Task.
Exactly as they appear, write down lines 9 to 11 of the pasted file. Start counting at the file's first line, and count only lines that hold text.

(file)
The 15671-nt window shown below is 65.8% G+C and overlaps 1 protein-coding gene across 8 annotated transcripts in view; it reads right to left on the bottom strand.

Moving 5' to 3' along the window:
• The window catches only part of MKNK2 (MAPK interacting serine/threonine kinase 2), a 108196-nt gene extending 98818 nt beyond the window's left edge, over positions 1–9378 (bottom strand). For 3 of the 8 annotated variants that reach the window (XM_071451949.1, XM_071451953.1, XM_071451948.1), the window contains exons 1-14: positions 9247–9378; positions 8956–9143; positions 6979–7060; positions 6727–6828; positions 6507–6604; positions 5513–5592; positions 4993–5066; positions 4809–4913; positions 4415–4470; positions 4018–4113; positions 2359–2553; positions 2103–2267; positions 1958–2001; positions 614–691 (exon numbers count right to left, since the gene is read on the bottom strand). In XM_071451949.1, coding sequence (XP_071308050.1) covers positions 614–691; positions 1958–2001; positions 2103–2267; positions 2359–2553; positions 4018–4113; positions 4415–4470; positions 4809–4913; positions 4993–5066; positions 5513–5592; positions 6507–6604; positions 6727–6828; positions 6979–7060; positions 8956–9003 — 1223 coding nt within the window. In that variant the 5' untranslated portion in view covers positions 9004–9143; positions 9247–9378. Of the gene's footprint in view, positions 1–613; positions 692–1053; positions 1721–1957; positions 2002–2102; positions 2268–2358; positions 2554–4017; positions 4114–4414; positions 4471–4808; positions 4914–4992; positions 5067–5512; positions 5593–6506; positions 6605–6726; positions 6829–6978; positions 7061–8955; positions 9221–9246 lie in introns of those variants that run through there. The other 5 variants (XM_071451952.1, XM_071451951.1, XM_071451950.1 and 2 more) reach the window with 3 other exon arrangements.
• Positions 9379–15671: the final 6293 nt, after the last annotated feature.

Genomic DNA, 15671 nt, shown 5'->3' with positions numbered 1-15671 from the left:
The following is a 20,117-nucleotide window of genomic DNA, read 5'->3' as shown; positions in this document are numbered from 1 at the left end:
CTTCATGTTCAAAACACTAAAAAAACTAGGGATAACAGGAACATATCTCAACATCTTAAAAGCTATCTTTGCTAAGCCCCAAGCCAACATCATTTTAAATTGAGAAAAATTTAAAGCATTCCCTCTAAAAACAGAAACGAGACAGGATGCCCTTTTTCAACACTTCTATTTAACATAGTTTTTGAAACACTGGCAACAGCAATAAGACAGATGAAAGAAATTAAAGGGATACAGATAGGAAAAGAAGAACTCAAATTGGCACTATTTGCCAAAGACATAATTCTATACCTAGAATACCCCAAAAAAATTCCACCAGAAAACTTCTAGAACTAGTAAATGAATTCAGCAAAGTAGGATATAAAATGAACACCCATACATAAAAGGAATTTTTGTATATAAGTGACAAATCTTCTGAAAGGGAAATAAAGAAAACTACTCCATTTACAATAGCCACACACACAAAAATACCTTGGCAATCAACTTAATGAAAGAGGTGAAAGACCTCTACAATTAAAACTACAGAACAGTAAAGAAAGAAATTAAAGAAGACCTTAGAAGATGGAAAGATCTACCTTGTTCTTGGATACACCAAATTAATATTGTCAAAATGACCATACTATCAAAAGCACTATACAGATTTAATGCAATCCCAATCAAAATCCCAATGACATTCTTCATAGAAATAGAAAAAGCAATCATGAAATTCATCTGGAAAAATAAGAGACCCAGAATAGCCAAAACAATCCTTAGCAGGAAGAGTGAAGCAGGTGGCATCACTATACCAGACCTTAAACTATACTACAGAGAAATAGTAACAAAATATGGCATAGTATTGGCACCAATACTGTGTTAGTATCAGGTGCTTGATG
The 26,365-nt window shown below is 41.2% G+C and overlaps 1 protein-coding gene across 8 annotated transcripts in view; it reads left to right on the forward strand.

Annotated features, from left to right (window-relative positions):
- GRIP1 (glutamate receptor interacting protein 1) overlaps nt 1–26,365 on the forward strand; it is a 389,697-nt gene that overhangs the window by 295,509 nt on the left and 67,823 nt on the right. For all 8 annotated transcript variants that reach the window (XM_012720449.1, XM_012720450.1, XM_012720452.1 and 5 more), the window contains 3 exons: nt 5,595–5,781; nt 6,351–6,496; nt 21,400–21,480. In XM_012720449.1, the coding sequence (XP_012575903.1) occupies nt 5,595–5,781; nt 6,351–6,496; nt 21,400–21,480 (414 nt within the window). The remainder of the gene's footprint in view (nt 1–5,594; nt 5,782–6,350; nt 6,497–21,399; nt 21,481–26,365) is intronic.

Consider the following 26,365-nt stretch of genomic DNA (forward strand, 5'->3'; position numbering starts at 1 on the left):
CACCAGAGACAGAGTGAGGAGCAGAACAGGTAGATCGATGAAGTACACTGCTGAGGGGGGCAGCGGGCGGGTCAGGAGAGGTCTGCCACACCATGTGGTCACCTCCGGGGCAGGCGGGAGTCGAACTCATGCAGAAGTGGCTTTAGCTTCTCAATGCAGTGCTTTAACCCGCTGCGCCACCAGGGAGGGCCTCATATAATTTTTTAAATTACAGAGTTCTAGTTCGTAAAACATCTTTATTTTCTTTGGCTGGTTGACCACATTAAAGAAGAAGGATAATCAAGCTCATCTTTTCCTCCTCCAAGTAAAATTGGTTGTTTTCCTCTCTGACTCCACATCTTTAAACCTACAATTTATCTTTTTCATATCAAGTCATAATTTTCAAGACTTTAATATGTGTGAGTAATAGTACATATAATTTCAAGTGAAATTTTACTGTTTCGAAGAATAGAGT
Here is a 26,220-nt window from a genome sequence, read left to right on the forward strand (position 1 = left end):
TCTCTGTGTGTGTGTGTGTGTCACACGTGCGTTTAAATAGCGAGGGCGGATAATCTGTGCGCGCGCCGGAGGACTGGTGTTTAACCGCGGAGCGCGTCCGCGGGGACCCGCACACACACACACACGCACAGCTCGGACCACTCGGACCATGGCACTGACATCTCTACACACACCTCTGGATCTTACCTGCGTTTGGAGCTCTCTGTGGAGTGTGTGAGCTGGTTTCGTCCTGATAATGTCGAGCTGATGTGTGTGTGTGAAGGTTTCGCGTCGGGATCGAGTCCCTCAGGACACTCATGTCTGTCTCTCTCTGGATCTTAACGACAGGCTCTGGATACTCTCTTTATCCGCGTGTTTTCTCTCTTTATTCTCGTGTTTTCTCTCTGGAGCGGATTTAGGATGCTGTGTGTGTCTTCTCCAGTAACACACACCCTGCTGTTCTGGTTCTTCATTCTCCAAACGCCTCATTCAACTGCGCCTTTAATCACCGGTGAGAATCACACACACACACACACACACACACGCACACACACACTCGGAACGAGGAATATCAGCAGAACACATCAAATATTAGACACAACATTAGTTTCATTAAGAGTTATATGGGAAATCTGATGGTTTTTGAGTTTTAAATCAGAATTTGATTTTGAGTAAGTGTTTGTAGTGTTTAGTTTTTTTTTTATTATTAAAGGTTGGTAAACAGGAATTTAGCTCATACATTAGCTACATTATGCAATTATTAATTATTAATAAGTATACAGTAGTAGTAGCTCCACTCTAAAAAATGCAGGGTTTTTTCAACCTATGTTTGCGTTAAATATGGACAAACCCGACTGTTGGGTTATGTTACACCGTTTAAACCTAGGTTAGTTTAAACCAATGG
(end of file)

Annotated features, from left to right (window-relative positions):
- GRIP1 (glutamate receptor interacting protein 1) overlaps nt 1–26,365 on the forward strand; it is a 389,697-nt gene that overhangs the window by 295,509 nt on the left and 67,823 nt on the right. For all 8 annotated transcript variants that reach the window (XM_012720449.1, XM_012720450.1, XM_012720452.1 and 5 more), the window contains 3 exons: nt 5,595–5,781; nt 6,351–6,496; nt 21,400–21,480. In XM_012720449.1, the coding sequence (XP_012575903.1) occupies nt 5,595–5,781; nt 6,351–6,496; nt 21,400–21,480 (414 nt within the window). The remainder of the gene's footprint in view (nt 1–5,594; nt 5,782–6,350; nt 6,497–21,399; nt 21,481–26,365) is intronic.

Consider the following 26,365-nt stretch of genomic DNA (forward strand, 5'->3'; position numbering starts at 1 on the left):